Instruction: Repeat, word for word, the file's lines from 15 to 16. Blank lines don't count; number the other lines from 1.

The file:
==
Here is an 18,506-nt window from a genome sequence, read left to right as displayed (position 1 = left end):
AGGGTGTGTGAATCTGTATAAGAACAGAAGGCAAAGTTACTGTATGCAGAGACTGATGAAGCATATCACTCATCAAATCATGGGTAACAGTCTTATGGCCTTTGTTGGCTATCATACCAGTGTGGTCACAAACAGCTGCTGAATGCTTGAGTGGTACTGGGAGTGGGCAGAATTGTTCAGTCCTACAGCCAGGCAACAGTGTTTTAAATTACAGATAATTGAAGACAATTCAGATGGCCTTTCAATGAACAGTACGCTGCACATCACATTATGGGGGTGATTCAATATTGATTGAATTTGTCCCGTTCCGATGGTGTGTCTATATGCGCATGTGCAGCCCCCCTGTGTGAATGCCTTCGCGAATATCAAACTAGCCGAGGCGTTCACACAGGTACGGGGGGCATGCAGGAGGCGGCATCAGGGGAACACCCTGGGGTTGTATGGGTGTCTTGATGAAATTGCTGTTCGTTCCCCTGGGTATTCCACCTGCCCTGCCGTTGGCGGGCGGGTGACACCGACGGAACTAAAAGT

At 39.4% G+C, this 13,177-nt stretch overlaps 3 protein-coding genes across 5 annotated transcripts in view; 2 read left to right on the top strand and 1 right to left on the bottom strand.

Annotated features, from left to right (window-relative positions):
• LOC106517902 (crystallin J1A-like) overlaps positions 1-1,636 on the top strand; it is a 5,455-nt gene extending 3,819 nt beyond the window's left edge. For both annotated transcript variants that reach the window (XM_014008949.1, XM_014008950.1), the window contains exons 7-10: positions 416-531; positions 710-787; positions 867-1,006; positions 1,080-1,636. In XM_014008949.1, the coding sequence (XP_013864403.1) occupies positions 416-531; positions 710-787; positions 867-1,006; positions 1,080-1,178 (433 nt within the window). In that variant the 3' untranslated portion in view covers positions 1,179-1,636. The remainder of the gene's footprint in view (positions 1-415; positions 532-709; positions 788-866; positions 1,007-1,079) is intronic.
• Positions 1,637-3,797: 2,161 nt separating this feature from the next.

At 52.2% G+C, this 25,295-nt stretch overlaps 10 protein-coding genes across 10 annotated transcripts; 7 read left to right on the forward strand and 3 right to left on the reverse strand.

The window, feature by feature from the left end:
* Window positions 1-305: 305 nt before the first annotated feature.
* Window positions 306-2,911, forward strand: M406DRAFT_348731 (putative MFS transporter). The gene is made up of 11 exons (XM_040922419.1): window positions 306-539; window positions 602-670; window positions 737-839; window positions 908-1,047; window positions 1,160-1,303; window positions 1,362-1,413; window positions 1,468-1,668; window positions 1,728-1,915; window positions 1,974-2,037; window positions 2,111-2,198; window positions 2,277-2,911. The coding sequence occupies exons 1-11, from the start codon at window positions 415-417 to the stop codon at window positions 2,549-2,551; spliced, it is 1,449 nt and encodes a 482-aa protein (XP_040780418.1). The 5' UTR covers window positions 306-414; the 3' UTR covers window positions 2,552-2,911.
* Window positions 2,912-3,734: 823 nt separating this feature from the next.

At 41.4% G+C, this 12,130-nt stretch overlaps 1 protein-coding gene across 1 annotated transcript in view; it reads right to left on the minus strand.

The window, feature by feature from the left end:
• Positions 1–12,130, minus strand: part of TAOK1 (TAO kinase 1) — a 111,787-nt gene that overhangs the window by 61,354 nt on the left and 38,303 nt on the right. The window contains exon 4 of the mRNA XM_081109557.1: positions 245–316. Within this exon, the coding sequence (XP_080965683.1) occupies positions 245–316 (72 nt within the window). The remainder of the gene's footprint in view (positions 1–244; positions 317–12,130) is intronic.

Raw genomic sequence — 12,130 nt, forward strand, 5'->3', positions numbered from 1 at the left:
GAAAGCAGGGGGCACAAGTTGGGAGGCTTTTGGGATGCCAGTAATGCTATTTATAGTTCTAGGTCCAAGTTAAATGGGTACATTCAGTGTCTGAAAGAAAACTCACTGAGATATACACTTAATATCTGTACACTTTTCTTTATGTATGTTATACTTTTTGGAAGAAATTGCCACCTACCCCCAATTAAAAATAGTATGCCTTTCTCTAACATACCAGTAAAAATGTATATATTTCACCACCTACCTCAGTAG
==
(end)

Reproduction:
Raw genomic sequence — 12,130 nt, forward strand, 5'->3', positions numbered from 1 at the left:
GAAAGCAGGGGGCACAAGTTGGGAGGCTTTTGGGATGCCAGTAATGCTATTTATAGTTCTAGGTCCAAGTTAAATGGGTACATTCAGTGTCTGAAAGAAAACTCACTGAGATATACACTTAATATCTGTACACTTTTCTTTATGTATGTTATACTTTTTGGAAGAAATTGCCACCTACCCCCAATTAAAAATAGTATGCCTTTCTCTAACATACCAGTAAAAATGTATATATTTCACCACCTACCTCAGTAG